The automotive industry is undergoing an upheaval as two previously distinctive industries- automotive and technology- converge quickly. By 2030, Software-Defined Vehicles (SDV) are expected to contribute 15 to 20% of the value of vehicles and will generate over $650 billion.
The Boston Consulting Group’s research emphasizes that OEM revenues from automotive software and electronics will increase almost three times, from $87 billion to $248 billion. In addition, the software and electronics market will nearly triple from $236 billion to $411 billion.
“The magnitude of change the Software-defined vehicles represent cannot be overstated. Software changes the source of competitive advantage at the heart of the product, the way and speed at which innovation is achieved, the role of firms and entire industries in making the car, and the relationship to the end user,” said Alex Koster, a BCG managing director, and senior partner and global lead for the firm’s automotive technology business.
Koster adds, “More than ever, integrating the DNA of automotive and technology sectors will be necessary to realize the SDV and crucial capabilities like improved driver assistance. Both industries must start immediately by determining their appropriate roles in this new environment.”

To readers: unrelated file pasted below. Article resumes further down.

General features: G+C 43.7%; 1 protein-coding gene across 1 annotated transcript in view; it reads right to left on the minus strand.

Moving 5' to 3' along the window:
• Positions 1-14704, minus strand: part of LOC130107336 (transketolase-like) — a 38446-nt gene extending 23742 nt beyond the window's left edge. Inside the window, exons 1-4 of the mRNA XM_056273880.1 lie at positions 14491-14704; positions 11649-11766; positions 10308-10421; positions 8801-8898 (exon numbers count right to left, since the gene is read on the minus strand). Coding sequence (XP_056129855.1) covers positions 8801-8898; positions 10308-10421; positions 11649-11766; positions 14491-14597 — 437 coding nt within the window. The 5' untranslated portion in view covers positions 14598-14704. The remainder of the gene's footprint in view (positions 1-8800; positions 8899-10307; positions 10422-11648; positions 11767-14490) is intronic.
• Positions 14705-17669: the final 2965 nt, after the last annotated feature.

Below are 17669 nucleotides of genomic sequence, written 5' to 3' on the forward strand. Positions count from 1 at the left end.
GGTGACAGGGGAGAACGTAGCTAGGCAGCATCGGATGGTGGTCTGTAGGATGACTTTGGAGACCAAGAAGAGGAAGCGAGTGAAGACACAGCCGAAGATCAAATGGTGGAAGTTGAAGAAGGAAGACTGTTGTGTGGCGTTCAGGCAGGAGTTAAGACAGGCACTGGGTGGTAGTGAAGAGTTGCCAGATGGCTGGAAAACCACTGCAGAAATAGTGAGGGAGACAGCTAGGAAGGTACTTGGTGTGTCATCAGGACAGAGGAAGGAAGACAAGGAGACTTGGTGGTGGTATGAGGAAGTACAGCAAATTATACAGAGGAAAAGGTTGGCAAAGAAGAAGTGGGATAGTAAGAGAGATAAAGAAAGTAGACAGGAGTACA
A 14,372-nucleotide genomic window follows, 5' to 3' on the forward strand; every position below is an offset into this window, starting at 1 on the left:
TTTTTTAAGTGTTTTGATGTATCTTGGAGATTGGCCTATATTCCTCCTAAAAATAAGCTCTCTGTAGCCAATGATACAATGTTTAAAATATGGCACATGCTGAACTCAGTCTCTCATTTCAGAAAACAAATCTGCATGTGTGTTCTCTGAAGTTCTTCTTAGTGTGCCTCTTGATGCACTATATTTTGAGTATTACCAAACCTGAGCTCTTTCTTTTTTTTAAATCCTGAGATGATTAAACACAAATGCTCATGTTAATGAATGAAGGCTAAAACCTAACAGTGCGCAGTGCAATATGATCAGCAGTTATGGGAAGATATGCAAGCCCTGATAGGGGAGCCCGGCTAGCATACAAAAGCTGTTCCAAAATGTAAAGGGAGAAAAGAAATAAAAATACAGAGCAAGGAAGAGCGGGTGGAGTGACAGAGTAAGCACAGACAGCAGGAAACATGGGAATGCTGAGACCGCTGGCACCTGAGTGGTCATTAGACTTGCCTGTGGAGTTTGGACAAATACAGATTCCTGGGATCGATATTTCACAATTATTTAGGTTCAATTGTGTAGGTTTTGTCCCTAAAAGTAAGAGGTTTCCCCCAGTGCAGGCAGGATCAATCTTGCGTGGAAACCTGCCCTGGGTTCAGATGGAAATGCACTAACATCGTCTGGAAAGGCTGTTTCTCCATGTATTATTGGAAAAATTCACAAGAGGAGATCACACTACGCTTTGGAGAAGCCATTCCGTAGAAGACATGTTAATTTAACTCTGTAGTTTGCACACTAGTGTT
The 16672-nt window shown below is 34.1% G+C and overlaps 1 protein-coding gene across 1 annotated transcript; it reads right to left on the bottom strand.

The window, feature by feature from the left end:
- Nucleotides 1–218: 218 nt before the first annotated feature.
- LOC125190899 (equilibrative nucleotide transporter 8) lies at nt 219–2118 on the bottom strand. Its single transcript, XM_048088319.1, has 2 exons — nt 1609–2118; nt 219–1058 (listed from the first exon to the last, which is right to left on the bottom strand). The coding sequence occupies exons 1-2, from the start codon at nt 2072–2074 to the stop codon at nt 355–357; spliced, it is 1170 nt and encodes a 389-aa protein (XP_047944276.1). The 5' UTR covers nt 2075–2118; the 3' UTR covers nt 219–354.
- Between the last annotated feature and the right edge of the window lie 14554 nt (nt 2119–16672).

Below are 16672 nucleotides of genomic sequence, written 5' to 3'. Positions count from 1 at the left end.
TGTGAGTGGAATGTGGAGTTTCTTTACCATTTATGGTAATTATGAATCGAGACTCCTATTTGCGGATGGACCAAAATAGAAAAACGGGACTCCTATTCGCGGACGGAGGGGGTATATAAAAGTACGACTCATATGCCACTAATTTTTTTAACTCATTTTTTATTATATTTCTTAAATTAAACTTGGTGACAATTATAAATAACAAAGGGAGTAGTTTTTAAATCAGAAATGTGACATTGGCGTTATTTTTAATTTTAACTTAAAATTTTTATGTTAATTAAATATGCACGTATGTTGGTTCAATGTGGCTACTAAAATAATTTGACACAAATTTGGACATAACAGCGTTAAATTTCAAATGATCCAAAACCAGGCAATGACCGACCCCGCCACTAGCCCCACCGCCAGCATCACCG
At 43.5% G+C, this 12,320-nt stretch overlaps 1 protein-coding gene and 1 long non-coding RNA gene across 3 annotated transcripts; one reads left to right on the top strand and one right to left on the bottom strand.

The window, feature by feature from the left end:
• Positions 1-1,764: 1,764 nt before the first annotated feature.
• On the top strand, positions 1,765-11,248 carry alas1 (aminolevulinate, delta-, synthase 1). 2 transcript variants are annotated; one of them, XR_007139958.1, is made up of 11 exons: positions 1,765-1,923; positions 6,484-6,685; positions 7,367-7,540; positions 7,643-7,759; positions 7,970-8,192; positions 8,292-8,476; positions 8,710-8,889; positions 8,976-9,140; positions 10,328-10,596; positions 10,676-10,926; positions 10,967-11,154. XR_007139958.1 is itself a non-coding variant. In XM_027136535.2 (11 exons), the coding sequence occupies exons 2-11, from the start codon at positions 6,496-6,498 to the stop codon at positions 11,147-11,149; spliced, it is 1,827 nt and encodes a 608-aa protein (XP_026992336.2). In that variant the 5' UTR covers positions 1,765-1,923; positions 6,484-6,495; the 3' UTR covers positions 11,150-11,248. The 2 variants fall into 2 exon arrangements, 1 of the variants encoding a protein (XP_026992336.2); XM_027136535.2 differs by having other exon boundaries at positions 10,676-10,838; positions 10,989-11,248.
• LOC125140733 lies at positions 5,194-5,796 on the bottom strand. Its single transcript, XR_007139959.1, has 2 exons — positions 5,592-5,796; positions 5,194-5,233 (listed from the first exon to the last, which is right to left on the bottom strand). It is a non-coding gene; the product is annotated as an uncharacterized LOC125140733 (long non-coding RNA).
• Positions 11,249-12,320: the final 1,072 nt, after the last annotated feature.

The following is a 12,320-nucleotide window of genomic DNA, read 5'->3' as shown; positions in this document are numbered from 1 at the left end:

Furthermore, partnerships have historically been scarce because most businesses focused on creating unique solutions to seize potential control points. Yet, due to ecosystem dynamics and technology complexity, future stages will require cross-industry collaboration and partnering to expand, increase safety, and satisfy customer demands. However, forming partnerships and alliances with all vehicle levels will be essential.
Five Essential Tips for Industry Players
- The industries’ SDV transformation is clouded by complexity, and cross-industry collaboration will be vital to regaining scale.
- Collaboration should begin with a standardized, cross-industry tech stack taxonomy.
- Industry collaboration accelerates interoperable platform development, boosting industry profitability.
- Diverging regional innovation rates, user realities, and laws necessitate regional collaboration clusters.
- Firms must strengthen their internal and external collaborative muscles to thrive in a partnering-first world by embedding them in their operating strategy.